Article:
Join Don Beaty, Chris Crosby, Rich Miller, myself, and 1,300 of your peers at Data Center World Global 2016, March 14-18, in Las Vegas, NV, for a real-world, “get it done” approach to converging efficiency, resiliency and agility for data center leadership in the digital enterprise. More details on the Data Center World website.

ASHRAE Learning Institute's Online Course Sched, Spring

ASHRAE Green Standard - User's Manual now available

ATLANTA – A newly published User’s Manual clarifies the intent and implementation of the building industry’s foremost green building standard by explaining its requirements and providing example applications.

The User’s Manual to ANSI/ASHRAE/USGBC/IES Standard 189.1-2014, Standard for the Design of High-Performance, Green Buildings Except Low-Rise Residential Buildings, is intended to help engineers, architects, and contractors understand and comply with the standard and to help code officials and others enforce its requirements. This new version of the User’s Manual updates the version published in 2010, which covered the content of Standard 189.1-2009.

Standard 189.1 addresses the areas of site sustainability; water-use efficiency; energy ef­ficiency; indoor environmental quality; the building’s impact on the atmosphere, materials and resources; and construction and plans for operation.  The standard is published by ASHRAE, the Illuminating Engineering Society of (IES) and the U.S. Green Building Council (USGBC). For complete information on the standard, including a readable copy, visit www.ashrae.org/greenstandard.

“The 2014 standard updates the 2011 standard through 67 individual addenda that modified all sections of the standard,” Andrew Persily, chair of the Standard 189.1 committee, said. “The User’s Manual is vital in helping the industry understand these updated provisions, which will help further reduce building energy and environmental impacts through high performance design, construction and operation while providing indoor environments that support the activities of building occupants.”

Among the many changes in the 2014 edition of Standard 189.1 that are addressed in the User’s Manual are:

  • Change of all site requirements to mandatory, with the previous prescriptive and performance options moved to the mandatory requirements.
  • Addition of minimum storm water management requirements for minimizing the impact of storm water discharge from the project site.
  • Inclusion of new requirements for bicycle parking; preferred park for low-emission, hybrid and electric vehicles; and a predesign assessment of native and invasive plants.
  • Adjustment of minimum on-site renewable energy requirements to provide two clear prescriptive paths for including on-site renewable energy in a project.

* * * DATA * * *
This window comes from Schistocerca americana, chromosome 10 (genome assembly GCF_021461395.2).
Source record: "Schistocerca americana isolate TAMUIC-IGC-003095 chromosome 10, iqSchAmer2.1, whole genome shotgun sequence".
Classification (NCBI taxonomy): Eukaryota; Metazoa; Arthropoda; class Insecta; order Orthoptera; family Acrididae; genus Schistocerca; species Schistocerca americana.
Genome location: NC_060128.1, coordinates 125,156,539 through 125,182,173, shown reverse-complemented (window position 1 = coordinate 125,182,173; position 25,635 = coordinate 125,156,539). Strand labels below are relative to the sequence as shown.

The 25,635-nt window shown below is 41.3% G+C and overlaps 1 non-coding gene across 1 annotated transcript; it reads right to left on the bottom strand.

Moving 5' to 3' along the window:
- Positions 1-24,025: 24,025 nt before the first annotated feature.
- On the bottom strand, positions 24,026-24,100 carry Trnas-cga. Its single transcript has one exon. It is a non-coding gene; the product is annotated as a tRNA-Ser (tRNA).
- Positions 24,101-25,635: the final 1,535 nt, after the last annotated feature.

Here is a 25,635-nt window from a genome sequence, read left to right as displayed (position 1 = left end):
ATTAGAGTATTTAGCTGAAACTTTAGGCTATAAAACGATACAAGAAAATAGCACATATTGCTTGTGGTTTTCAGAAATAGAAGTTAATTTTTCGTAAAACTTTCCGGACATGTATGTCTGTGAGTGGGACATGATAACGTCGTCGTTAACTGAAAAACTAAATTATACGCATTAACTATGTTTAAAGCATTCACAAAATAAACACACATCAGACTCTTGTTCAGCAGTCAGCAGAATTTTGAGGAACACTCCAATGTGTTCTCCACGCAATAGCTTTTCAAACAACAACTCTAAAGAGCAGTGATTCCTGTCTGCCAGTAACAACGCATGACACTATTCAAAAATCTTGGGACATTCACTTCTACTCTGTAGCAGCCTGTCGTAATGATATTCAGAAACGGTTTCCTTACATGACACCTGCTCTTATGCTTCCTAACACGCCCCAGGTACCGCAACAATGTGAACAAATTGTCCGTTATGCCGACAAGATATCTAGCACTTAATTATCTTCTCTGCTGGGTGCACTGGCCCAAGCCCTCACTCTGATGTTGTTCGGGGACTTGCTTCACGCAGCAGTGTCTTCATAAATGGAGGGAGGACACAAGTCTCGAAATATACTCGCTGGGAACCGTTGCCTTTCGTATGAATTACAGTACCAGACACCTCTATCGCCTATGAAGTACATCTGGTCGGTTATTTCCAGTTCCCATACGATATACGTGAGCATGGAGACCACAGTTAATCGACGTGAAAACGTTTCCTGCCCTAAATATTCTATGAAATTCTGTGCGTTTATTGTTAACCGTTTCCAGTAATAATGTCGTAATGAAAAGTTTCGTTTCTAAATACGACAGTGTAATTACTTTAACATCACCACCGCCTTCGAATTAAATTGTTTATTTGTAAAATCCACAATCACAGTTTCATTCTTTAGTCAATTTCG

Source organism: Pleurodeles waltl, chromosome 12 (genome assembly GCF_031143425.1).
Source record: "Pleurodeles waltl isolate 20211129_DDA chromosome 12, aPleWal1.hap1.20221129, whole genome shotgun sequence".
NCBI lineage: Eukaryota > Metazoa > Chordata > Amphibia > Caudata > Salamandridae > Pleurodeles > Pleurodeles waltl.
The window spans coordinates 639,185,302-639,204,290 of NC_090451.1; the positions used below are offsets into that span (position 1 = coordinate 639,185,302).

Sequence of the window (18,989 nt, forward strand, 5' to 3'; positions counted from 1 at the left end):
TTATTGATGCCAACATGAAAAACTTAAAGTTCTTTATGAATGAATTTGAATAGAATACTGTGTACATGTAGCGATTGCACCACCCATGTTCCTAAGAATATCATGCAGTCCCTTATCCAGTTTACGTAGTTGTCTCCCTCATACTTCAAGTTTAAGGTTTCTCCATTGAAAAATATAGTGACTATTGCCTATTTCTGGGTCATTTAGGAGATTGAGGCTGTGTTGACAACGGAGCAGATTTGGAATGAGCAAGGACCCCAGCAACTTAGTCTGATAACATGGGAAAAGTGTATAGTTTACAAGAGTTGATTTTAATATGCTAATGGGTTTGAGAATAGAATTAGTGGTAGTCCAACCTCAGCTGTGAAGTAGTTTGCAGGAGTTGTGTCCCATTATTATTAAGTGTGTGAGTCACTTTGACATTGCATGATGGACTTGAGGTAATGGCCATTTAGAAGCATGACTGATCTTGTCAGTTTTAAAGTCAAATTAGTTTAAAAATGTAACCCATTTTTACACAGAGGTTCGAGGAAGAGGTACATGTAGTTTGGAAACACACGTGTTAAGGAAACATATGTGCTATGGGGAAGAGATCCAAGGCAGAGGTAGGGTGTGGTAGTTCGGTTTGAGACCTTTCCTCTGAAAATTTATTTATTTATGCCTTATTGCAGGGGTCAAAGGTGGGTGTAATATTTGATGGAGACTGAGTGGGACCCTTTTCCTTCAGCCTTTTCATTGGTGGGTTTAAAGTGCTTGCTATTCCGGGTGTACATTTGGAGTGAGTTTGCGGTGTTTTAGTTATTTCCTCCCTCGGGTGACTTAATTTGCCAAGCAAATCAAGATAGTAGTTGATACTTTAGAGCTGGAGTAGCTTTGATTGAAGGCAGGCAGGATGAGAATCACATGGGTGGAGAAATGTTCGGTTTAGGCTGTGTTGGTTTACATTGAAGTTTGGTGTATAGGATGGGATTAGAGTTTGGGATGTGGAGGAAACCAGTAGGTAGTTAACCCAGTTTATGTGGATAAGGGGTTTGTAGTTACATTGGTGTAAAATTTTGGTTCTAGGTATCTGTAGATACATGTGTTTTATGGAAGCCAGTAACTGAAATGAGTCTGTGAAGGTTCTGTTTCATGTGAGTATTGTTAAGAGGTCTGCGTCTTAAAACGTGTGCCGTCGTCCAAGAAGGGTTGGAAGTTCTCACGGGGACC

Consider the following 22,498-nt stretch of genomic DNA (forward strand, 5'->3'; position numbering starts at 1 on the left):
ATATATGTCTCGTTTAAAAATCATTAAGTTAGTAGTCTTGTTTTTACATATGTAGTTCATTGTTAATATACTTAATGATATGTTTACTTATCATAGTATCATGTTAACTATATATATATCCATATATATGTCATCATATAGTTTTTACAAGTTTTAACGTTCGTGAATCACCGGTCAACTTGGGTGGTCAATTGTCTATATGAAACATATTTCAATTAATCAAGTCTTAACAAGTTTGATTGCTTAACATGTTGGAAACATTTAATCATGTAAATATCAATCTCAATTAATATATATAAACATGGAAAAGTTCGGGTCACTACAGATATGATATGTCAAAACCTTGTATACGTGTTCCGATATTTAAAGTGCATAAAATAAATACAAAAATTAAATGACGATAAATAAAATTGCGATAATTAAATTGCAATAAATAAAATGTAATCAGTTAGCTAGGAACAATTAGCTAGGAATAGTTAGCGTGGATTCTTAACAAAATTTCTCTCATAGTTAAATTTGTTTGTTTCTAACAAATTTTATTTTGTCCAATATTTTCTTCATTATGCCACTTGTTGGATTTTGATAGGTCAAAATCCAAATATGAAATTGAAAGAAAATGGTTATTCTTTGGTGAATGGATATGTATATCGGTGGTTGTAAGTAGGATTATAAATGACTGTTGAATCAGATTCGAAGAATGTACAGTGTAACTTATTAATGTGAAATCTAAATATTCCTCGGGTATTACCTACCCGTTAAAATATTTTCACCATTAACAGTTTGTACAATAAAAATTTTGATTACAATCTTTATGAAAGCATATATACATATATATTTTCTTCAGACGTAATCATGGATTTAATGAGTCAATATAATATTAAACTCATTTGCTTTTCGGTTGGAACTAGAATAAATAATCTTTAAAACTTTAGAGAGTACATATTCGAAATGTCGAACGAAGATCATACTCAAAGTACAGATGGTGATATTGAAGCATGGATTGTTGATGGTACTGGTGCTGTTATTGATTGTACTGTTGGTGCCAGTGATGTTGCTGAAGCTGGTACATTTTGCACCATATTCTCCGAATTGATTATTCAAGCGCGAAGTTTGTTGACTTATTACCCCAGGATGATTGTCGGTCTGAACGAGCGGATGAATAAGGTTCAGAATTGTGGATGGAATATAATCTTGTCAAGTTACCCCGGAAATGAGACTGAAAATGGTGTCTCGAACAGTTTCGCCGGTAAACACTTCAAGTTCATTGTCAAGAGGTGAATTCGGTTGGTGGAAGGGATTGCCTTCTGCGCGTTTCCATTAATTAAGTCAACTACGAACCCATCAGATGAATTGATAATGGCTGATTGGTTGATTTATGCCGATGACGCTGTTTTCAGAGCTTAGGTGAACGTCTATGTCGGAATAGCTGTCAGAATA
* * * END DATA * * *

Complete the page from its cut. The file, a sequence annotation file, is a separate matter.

• Establishment of two performance options for demonstrating compliance with the minimum energy efficiency requirements.
  • Addition of lighting quality to the scope of the indoor environmental quality section as well as requirements for lighting controls in specific space types.
  • Clarification of the requirements for air sealing of filtration and air-cleaning equipment; and new requirements for preoccupancy ventilation.
  • Addition of minimum moisture control requirements to reduce negative impacts associated with unintentional moisture migration through the building envelope.
  • Addition of new requirements for multiple-attribute product declaration or certification and maximum mercury content of certain types of electric lamps.
  • Update of requirements related to the environmental impacts associated with the idling of construction vehicles and new requirements to reduce the entry of airborne contaminants associated with construction areas.

 

The cost of the User’s Manual is $105 ($89, ASHRAE members).

To order, visit www.ashrae.org/bookstore or contact ASHRAE Customer Contact Center at 1-800-527-4723 (United States and Canada) or 404-636-8400 (worldwide) or fax 678-539-2129.

ASHRAE, founded in 1894, is a global society advancing human well-being through sustainable technology for the built environment. The Society and its more than 54,000 members worldwide focus on building systems, energy efficiency, indoor air quality, refrigeration and sustainability. Through research, standards writing, publishing, certification and continuing education, ASHRAE shapes tomorrow’s built environment today. More information can be found at www.ashrae.org/news.